I promised my husband I wouldn't smoke anymore, but since I already broke one promise I might as well break them all.
Above, a cover for Two Sided Triangle by Gus Stevens for Brandon House Books, 1965. The company's most beautiful covers were painted by Fred Fixler. Is this a Fixler cover? We don't think so. Brandon House, through its art direction, seemed to make all its illustrators paint like Fixler, but while similar, this doesn't look like him to us. We could be wrong. We could always be wrong. It's happened. More than once. But we like this cover quite a bit, and it amuses us that the male figure seems to be staring directly where the sun don't shine on his female companion, which is probably what we'd be doing under the circumstances too. If you have an idea who painted this, Fixler or otherwise, feel free to drop us a line.
Baby, this has been like winning 100 million bucks.
Above, a nice cover from Brandon House Books for Sin Lottery, a sleaze effort credited to Bob Howard, who was in reality a pseudonym used by William Stroup. 1962 on this, with proficient but uncredited art.
Are you ready to see my unbelievably sexy new panties? These will blow your mind.
There was a time when her panties probably were considered unbelievably sexy. We're glad that time passed, though with the waistlines in women's fashion creeping back up—harkening to the era when it was illegal to show a navel on television or in movies—will it be long before panties turn into parachutes again? We're on record as hating high waistlines on undergarments. Let's pray to the Roman goddess Clotho that sense prevails before that happens. She isn't technically responsible for clothing, but she does spin the threads that determine the course of people's lives. Presumably that includes fashion designers. 1964's Suzy and Vera comes from author Peggy Swenson, aka Richard Geis, last seen around these parts writing the sleaze classic Lesbian Gym. The same artist painted the covers for both books, looks to us. Some say it's Fred Fixler, but we think it's someone charged by Brandon House with producing work in a similar style. And a nice style it is. But Fixler? We think not. We'll keep researching this.
I want to be prepared to fight back in case a man attacks something other than my basic rights as an individual.
Above, a cover for Lesbian Gym from Brandon House, by Peggy Swenson, aka Richard Geis, copyright 1964. This one caught our eye because the Pulp Intl. girlfriends are always mocking the guys in their gym, whose apelike nature—so they tell us—emerges rather strongly there. We can't comment because we don't go to the gym. We do a bit of heavy lifting at the local bar, though. Good thing we're naturally skinny. A couple of sources attribute this cover to Fred Fixler, but we think they're wrong. Keep this in the uncredited bin.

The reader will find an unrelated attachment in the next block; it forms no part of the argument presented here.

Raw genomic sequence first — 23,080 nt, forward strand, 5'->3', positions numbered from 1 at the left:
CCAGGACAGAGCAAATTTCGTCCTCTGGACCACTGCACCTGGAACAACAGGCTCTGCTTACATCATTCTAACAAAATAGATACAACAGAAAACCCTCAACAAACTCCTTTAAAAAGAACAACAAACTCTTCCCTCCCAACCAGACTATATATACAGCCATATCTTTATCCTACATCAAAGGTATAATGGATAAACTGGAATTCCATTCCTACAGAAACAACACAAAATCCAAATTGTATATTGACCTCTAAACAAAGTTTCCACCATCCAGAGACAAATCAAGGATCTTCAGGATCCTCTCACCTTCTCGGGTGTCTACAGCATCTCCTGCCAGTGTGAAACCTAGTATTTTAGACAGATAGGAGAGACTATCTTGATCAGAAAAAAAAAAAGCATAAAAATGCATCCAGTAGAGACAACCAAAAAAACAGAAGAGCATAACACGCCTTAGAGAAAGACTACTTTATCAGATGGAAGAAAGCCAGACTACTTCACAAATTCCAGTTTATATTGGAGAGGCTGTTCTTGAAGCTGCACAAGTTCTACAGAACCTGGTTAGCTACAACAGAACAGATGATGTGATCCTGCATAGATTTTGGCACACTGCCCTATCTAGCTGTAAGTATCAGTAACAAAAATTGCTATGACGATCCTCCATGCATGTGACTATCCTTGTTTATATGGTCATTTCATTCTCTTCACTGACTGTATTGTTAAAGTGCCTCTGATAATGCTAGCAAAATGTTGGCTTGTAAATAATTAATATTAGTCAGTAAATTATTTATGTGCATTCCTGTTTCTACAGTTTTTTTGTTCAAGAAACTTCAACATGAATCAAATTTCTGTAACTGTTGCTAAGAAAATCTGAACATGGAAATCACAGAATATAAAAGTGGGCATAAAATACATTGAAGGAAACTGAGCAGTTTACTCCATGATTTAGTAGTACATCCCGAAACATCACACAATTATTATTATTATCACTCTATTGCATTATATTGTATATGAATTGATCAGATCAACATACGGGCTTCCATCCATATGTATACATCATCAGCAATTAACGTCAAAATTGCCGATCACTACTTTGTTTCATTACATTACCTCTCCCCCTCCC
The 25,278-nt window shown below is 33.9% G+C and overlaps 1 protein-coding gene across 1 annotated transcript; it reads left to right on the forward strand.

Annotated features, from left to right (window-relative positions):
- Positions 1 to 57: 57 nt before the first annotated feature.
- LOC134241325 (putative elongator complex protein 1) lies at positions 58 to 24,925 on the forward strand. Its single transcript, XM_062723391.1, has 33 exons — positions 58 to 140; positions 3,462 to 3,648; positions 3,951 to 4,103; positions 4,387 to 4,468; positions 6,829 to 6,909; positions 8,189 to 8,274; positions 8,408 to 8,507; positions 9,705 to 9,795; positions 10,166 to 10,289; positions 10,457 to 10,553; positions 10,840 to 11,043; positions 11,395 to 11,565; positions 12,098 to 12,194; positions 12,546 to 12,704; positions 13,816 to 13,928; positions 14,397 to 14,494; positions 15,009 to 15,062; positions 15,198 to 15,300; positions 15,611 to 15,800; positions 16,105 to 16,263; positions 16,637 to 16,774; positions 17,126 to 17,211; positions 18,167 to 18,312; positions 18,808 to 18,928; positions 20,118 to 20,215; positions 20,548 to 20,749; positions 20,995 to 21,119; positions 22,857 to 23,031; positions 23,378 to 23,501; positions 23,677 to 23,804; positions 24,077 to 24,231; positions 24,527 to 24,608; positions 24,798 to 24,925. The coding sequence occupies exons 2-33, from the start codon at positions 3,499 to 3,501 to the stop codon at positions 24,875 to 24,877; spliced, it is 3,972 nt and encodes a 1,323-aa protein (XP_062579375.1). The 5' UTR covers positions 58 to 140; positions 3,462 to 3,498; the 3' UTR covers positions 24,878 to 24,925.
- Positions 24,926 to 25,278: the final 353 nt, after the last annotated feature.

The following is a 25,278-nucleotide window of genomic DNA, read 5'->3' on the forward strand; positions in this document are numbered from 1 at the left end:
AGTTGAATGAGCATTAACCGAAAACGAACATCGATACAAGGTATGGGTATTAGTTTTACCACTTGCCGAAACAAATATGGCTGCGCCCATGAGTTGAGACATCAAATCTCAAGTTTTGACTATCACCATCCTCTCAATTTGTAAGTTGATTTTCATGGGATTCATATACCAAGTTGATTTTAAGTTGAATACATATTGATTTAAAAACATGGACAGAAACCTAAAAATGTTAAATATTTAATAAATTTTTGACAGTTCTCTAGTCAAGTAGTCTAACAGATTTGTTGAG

I’m glad we stopped calling it spring break. I just feel better being honest about how we behave.
Sex Week is classic lesbian sleaze from publisher Brandon House and author Rex Weldon, aka Duane Weldon Rimel, and it appeared in 1965. Weldon also wrote Party Wife, Bedroom Bingo, Bed Slave, Sweet Sapphic Scene, and other gems of the genre. He may have gotten some of his ideas from his many interesting jobs, including as a liquor store clerk, jazz pianist, hotel worker, and bartender. Thankfully, he found his true calling in sleaze. The artist here is the indispensable Fred Fixler, and you can see much more from him by starting with this link, and you can see our recent large collection of lesbian sleaze here.
Fred Fixler’s talent transformed sleaze into high art.
Hungarian-born Fred Fixler’s first career was as a diamond cutter, but by the early 1950s his focus shifted to art, which he studied in both the U.S. and France. He began illustrating paperback covers, and for years was an illustrator for the sleaze publishing imprint Brandon House. During that time his instantly identifiable style resulted in some of the most dynamic paperback covers ever seen on U.S. book racks. The piece above, with its shadowy lovers, is a prime example. Brandon House used Fixler as the primary illustrator for their line of lesbian paperbacks, and because of his talent, these books, which originally sold for around one dollar, go online today for in excess of seventy-five bucks. Fixler also worked in the commercial art field, and taught at schools like the California Art Institute, The Brandes Art Institute, and Parsons School of Design. Below are several more great Fixler pieces that we corralled from around the internet. You can see more of his art by searching online, and learn a lot more about him from his website.